May looks defeat in the eye and says “not today”
December 12, 2018
Sterling sold off yesterday on the headlines from Sky News that Theresa May will face a vote of no confidence from the Conservative Party, but has actually rallied slightly this morning on confirmation the vote will occur tonight. May stood defiantly when she addressed the nation in front of 10 Downing Street, stating that she will contest the vote ‘with everything she’s got’. Sterling remains in flux, however, as further uncertainty creeps into the market ahead of tonight’s main event, where the last few months worth of work may be undone in the space of hours. Should May lose and become the first Prime Minister to be removed by a no-confidence vote, Article 50 will likely be pushed back as the Tory party scramble to elect a new leader before Christmas. If May sees off the battle, however, the process will likely continue down the route of attempting to gain concessions from the EU prior to putting the Withdrawal Treaty through Parliament.
The euro fell nearly a whole point against USD during yesterday’s session after Italian authorities complained about European budget rules not being equally applied to all state members, raising concerns on escalating tensions. Italy, who have been in heated dispute with Brussels over the potential for their own budget plans to exceed the EU’s deficit limits, were incensed when French President Emmanuel Macron yesterday announced spending increases in a bid to placate protesters in Parisian streets. Concern over this move caused markets to drive France’s borrowing costs higher for the fourth day in a row, with the cost relative to its German benchmark now almost half a percent higher – the biggest gap since Macron’s election last year. This morning, however, the single currency has felt some relief after the Chinese moves on cutting car tariffs has seeded some optimism on European stocks. Brexit news, on the other hand, is also promising a volatile day for the euro while the markets keep fairly sceptical on tomorrow´s ECB statements.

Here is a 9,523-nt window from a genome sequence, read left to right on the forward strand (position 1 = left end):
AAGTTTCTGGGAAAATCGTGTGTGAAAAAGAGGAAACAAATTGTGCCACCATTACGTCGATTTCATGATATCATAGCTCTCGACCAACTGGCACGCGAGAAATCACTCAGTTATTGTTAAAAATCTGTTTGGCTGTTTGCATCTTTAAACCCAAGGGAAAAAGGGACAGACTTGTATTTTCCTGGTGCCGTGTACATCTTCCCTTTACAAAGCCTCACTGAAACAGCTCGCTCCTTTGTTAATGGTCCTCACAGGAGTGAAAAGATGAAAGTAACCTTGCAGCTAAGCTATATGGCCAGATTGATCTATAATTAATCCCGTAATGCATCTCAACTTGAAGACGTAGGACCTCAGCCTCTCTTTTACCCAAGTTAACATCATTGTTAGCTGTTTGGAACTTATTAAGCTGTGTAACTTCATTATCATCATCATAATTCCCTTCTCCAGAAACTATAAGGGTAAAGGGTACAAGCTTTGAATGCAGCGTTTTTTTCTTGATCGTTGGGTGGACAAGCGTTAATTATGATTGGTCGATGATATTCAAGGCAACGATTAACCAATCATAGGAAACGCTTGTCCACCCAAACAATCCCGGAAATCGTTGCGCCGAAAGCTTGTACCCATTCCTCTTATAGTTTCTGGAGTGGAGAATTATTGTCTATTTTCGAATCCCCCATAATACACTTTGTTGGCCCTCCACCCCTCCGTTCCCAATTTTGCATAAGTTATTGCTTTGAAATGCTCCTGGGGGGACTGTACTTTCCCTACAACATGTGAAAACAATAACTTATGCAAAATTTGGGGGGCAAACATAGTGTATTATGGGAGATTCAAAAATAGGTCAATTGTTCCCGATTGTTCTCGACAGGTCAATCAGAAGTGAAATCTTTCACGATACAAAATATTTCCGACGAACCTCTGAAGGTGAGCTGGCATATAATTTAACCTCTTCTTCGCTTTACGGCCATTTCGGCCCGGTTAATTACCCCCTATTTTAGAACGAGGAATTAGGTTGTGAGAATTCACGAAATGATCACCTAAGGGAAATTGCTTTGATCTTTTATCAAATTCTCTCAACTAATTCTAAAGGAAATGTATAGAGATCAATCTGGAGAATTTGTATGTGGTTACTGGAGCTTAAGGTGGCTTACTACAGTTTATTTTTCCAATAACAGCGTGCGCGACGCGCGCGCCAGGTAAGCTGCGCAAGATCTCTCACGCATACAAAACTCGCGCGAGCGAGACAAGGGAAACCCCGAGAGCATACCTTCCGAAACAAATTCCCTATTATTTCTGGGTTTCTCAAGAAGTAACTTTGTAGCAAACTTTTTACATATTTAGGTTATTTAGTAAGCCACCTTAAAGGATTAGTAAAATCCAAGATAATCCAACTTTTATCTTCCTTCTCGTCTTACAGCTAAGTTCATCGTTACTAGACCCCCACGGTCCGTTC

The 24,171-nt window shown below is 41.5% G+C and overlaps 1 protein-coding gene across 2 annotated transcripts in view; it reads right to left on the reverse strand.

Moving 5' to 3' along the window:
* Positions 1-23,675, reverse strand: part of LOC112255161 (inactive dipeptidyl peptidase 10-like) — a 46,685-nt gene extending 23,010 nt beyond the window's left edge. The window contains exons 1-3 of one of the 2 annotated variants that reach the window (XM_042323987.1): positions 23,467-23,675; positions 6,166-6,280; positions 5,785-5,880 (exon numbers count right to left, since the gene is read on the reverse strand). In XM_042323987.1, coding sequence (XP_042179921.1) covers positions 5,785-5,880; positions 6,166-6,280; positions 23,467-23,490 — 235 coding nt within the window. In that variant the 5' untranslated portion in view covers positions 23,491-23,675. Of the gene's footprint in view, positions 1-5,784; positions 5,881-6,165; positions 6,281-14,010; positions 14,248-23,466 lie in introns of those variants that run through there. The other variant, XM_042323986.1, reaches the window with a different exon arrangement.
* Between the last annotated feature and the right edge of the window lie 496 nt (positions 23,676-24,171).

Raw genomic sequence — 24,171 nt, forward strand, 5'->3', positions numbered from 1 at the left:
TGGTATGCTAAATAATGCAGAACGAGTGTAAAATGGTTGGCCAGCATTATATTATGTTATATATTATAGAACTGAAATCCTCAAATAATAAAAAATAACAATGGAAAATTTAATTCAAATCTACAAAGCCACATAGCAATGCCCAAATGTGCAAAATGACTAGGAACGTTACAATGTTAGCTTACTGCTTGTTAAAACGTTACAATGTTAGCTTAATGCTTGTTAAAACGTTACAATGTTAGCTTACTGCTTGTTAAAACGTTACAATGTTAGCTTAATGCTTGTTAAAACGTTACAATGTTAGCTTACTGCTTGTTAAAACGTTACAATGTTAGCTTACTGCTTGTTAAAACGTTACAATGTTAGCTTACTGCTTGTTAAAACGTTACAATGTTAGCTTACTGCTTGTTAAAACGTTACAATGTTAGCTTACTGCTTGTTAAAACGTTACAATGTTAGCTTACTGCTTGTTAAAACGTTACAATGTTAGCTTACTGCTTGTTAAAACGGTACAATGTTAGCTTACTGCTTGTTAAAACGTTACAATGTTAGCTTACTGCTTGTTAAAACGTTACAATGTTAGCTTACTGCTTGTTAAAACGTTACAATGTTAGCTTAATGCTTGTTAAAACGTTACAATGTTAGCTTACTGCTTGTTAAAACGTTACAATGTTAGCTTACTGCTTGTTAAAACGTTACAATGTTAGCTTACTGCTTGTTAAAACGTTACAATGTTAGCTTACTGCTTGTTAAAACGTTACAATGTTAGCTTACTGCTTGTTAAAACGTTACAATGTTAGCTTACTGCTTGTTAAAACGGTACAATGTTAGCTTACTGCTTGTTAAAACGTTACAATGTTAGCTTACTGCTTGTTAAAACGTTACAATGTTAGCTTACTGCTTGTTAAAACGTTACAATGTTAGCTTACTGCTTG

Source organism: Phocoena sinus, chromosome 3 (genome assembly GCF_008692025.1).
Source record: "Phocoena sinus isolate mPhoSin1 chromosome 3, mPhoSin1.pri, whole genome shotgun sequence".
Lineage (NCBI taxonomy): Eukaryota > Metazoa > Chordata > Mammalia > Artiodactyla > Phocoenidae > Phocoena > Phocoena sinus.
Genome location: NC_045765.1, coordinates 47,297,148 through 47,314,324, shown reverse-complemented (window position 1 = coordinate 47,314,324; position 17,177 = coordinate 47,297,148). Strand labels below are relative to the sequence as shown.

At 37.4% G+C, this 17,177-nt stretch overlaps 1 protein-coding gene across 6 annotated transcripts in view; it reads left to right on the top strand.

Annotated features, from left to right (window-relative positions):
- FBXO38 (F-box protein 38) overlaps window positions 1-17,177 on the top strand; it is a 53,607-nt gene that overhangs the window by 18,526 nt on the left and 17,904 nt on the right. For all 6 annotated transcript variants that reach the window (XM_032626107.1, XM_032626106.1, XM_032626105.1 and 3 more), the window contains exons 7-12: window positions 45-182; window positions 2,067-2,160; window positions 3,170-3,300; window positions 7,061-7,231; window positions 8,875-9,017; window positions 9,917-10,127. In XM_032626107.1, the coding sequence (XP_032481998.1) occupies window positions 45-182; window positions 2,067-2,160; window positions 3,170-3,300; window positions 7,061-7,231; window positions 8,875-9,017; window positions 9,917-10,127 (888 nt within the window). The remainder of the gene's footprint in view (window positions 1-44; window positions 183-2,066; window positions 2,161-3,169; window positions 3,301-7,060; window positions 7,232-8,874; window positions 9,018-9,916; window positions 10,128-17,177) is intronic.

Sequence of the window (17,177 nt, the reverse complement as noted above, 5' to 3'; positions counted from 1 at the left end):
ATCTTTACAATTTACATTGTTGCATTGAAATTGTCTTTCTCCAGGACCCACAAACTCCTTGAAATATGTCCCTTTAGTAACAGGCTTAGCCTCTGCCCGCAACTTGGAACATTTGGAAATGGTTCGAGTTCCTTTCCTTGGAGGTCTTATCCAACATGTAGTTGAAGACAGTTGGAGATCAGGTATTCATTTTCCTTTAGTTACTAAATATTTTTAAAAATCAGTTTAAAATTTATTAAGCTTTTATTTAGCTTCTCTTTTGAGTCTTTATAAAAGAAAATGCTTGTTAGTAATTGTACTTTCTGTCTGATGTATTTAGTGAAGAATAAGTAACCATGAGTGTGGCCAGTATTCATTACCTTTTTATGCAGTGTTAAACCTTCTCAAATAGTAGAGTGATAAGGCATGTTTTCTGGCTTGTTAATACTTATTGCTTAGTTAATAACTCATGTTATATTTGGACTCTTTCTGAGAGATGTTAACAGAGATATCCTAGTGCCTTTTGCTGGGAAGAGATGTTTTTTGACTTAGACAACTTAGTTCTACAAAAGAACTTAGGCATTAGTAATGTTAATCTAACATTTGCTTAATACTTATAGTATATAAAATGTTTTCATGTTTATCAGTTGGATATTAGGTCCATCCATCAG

The DXY composite Index gained half a percentage point yesterday on the back of the sharp fall of the euro and sterling, two of its major counterparts. Since the opening of today´s session, however, it has remained flat, after positive signs of US-China trade talks, with Trump claiming he would intervene in the Huawei case, prompted advances in US and global equity markets. To make the party even more interesting, in harsh conversations with Democratic leaders, Trump has also threatened on shutting down parts of the US federal government if he does not get enough support in Congress to raise funds for his promised border wall with Mexico. Today, the release of the CPI Index at 13:30 GMT might add flare to the monetary policy discussion between the oval office and the FED.
The loonie is resisting the broad bout of dollar strength as oil prices continue to creep up. Russia’s promises to target a 3% production cut has benefitted crude markets and with little on the data calendar for the week, oil is likely to continue to dominate loonie price action.